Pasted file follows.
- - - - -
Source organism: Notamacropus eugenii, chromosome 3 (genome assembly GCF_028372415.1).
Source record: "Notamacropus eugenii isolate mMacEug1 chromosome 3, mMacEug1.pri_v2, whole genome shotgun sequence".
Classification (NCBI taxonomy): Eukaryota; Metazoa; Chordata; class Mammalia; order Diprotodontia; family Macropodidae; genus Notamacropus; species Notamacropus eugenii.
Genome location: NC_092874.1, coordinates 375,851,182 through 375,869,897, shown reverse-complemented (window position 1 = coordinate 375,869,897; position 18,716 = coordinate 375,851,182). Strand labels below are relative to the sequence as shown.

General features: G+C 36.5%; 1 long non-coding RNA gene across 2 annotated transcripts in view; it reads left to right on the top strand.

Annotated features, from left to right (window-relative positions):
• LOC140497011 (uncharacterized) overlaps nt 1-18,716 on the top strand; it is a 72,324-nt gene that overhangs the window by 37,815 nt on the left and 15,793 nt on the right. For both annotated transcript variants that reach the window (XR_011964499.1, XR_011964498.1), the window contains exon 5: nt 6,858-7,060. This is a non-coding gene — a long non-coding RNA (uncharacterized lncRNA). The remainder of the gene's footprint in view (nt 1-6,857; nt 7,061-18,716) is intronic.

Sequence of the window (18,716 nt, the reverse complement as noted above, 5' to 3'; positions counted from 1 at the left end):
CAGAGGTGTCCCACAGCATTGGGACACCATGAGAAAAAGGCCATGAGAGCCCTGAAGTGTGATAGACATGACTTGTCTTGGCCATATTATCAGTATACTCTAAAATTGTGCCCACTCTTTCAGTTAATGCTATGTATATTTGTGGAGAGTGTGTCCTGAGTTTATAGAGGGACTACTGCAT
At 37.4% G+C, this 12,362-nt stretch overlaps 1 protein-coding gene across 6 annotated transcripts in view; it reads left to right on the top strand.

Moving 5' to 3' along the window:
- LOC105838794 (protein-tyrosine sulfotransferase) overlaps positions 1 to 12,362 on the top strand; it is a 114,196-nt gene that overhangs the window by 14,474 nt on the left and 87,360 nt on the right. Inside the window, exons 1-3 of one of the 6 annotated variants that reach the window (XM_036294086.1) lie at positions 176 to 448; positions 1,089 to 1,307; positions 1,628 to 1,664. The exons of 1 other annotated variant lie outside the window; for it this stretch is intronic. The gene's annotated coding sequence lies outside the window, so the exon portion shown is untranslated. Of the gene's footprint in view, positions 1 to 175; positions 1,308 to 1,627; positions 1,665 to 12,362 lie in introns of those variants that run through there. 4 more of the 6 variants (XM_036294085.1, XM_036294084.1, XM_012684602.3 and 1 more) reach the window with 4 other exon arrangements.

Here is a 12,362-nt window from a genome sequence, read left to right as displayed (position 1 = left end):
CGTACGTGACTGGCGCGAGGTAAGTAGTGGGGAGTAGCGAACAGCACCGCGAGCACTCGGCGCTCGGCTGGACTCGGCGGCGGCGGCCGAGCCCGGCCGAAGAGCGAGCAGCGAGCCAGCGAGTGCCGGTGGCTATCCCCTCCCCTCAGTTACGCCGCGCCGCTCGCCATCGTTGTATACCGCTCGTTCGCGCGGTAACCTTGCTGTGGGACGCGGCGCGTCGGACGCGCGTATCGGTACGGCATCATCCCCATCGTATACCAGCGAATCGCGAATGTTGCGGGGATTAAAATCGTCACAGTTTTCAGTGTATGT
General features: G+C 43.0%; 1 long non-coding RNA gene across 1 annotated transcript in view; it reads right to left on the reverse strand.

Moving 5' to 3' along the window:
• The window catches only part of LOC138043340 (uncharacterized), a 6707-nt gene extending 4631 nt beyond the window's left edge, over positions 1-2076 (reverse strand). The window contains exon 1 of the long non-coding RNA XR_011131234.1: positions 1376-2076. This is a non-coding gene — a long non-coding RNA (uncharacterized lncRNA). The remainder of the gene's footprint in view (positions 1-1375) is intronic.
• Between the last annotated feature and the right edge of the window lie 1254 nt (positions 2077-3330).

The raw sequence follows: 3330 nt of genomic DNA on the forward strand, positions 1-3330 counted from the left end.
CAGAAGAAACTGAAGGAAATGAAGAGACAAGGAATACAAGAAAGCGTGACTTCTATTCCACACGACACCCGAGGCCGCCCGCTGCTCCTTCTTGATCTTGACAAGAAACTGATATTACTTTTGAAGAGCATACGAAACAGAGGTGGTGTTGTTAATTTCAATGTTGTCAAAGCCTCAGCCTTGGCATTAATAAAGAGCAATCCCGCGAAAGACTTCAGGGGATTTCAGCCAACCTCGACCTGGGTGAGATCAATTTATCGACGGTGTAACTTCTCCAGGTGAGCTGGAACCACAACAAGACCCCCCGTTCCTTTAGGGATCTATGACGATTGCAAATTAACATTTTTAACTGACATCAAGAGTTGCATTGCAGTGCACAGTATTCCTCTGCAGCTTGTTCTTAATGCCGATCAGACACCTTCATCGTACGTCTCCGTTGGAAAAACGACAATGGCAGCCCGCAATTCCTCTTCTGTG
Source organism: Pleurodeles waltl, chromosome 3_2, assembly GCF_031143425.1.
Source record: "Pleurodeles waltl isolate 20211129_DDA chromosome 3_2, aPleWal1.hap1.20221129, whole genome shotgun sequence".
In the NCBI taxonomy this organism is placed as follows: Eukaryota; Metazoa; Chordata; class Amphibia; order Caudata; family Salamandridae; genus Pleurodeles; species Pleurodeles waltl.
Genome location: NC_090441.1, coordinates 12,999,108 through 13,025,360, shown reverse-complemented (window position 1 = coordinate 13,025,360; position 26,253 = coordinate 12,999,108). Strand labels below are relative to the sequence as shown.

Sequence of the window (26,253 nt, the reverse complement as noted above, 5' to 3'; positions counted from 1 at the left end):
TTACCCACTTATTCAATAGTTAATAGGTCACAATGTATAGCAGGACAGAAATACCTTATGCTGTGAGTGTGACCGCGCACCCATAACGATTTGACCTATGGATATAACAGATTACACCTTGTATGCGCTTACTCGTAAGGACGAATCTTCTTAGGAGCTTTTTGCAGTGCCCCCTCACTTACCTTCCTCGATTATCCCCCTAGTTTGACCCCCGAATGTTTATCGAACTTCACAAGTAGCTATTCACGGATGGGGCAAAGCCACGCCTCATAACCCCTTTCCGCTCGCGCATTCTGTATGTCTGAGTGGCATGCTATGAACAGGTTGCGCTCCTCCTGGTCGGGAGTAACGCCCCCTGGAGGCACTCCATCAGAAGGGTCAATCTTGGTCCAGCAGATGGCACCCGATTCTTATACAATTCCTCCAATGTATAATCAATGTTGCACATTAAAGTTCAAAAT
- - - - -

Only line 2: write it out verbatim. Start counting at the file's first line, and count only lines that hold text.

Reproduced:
Source record: "Notamacropus eugenii isolate mMacEug1 chromosome 3, mMacEug1.pri_v2, whole genome shotgun sequence".